Almost everyone has experienced a moment in their life where they bottle up their feelings to the point of explosion. If not, they at least know what the tension of holding things in feels like. Yes, there are people to vent to, but eventually, they get tired of the negative talk and begin to ignore the rants and pleas for advice.
The feelings of helplessness and fury can make any day horrible. There are multiple solutions out there, and one of them is journaling.
When I say journaling, I’m not talking about a diary where you scribble your crushes name all over the page until your hand cramps up. I’m talking about true, old-fashion journaling where you write about your day, the events that happened and how they made you feel. Pure, raw emotion poured out onto the page (or screen).
The funny thing is, I haven’t always journaled. In fact, I only started journaling a week ago.
It all began when I was eating dinner with my boyfriend’s grandparents, and I was ranting about how horrible my week was. I couldn’t stop talking about the bad things that happened. Every time I opened my mouth, I felt like Cady Heron from Mean Girls, “oh no. It was coming up again, word vomit…”
Eventually, after tolerating my ranting long enough, Grandpa stopped me and said, “have you been keeping up with your journaling?”
Back in January, Grandpa bought me a journal for my birthday. I never really used it except maybe once.
I told him I hadn’t touched the journal, and he didn’t seem angry with me (thank goodness). Instead of lecturing me on the importance of journaling, he held me to a challenge. He wanted me to journal once a day, in the evening, to see if it made a difference in my attitude. I’m not one to turn down a challenge, so I agreed to do it.
It was the best decision I have made all year.
The first night, I picked up my journal and wrote the date and time. I then began to explain how my day went. It felt so weird trying to have a conversation with a piece of paper, but I managed.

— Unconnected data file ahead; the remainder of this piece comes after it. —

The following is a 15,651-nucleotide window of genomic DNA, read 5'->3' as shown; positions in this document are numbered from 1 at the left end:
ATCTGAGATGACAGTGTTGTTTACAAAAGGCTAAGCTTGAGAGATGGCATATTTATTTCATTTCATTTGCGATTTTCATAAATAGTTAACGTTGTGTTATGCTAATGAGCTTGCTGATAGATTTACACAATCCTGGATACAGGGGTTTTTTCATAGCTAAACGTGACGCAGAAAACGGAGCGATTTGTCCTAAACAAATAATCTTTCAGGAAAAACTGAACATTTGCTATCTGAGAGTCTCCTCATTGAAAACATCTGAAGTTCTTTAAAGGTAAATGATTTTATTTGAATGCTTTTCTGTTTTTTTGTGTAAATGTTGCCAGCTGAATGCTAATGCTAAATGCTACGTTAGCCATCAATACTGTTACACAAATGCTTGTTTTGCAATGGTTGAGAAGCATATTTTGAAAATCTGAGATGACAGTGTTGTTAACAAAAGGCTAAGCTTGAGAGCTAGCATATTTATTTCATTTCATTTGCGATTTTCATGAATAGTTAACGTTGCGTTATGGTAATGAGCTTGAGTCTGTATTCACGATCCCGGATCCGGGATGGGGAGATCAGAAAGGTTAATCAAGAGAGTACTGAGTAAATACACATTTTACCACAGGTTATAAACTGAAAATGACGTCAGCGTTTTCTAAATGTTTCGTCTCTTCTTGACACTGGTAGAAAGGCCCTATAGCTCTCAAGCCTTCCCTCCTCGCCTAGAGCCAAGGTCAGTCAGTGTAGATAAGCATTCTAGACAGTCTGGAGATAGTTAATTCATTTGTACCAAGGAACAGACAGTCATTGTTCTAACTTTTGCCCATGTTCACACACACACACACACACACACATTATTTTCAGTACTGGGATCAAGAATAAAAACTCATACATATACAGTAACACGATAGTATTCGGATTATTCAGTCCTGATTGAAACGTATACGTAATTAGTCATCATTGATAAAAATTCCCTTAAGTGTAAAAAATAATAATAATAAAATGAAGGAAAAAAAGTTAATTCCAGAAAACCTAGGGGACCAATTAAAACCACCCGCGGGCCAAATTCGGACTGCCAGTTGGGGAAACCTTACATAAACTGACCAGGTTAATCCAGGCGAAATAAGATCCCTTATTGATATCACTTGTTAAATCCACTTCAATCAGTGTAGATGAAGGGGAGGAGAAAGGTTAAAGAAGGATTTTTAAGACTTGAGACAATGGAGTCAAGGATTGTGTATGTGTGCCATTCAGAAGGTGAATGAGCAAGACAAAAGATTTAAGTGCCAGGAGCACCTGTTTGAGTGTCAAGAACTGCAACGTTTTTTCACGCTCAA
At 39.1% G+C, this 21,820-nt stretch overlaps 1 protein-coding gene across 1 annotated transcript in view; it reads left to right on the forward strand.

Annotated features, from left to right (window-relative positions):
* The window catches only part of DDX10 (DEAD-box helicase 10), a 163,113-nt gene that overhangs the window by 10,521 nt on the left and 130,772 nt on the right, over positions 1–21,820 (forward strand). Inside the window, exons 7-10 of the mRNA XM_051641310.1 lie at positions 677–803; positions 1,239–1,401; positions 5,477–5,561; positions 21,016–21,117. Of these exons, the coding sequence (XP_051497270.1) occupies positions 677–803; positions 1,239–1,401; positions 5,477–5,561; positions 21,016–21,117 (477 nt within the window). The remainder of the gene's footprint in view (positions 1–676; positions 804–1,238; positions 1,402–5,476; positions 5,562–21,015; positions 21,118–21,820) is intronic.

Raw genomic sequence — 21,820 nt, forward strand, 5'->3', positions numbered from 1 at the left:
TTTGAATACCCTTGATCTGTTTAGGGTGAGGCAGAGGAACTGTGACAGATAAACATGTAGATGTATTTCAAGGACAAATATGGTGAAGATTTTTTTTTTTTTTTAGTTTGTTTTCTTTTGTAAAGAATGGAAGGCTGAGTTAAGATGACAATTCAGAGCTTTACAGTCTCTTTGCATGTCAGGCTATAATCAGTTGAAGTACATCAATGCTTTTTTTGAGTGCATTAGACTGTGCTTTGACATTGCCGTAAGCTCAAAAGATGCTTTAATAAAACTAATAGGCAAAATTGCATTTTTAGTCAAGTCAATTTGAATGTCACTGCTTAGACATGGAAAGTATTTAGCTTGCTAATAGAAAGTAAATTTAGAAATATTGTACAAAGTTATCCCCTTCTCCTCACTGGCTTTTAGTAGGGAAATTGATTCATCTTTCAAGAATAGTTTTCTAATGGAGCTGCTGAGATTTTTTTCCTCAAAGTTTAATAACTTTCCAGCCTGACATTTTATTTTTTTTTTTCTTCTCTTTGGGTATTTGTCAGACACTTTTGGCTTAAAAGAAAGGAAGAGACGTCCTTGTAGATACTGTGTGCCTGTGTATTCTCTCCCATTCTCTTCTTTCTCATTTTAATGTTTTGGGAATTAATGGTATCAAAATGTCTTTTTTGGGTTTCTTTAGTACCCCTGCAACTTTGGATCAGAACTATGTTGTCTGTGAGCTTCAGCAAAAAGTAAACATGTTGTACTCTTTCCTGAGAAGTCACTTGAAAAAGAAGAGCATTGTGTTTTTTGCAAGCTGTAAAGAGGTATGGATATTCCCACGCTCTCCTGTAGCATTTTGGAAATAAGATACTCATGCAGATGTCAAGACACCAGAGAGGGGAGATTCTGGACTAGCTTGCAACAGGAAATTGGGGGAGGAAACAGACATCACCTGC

When I got to the part about expressing my feelings, I was skeptical of writing anything down. It was almost like the paper was a friend that I couldn’t really trust. What if someone else read it? What would happen?
I told myself that none of my roommates or suitemates would be rude enough to snoop (and I have great hiding spots), so I let it all out on the page.
When I set the journal down and went to bed, I felt relieved and relaxed for what seemed like the first time in a while.
The next day I returned to my dorm, exhausted, so I went to bed. I almost forgot to journal, but I was quickly reminded when my head hit the pillow and I felt tense again.
Journaling didn’t just improve my sleep, though. It also helped with my relationships with others.
My friends noticed that I seemed happier when talking to them. My conversations were lighter and more positive. I was even smiling more.
By the fourth and fifth nights, I was so ready to get back to my dorm and journal away. Instead of just writing a small paragraph, I was writing up to two pages worth of words (it’s a small journal).
Journaling gave me an outlet for negativity so that my life could be filled with more positivity.
I don’t feel the need to gossip to a friend about how a person made me feel. I no longer have to fight the urge to blow up on a close friend because they are the only one I can vent to. The urge is no longer there. My casual conversations went from "Oh my gosh, today sucks.." to "Today has been so great!"
Journaling once a day definitely kept my stress away, and I’m sure it can do the same for others. Put yourself up to the challenge. Journal once a night and see what it can do for you.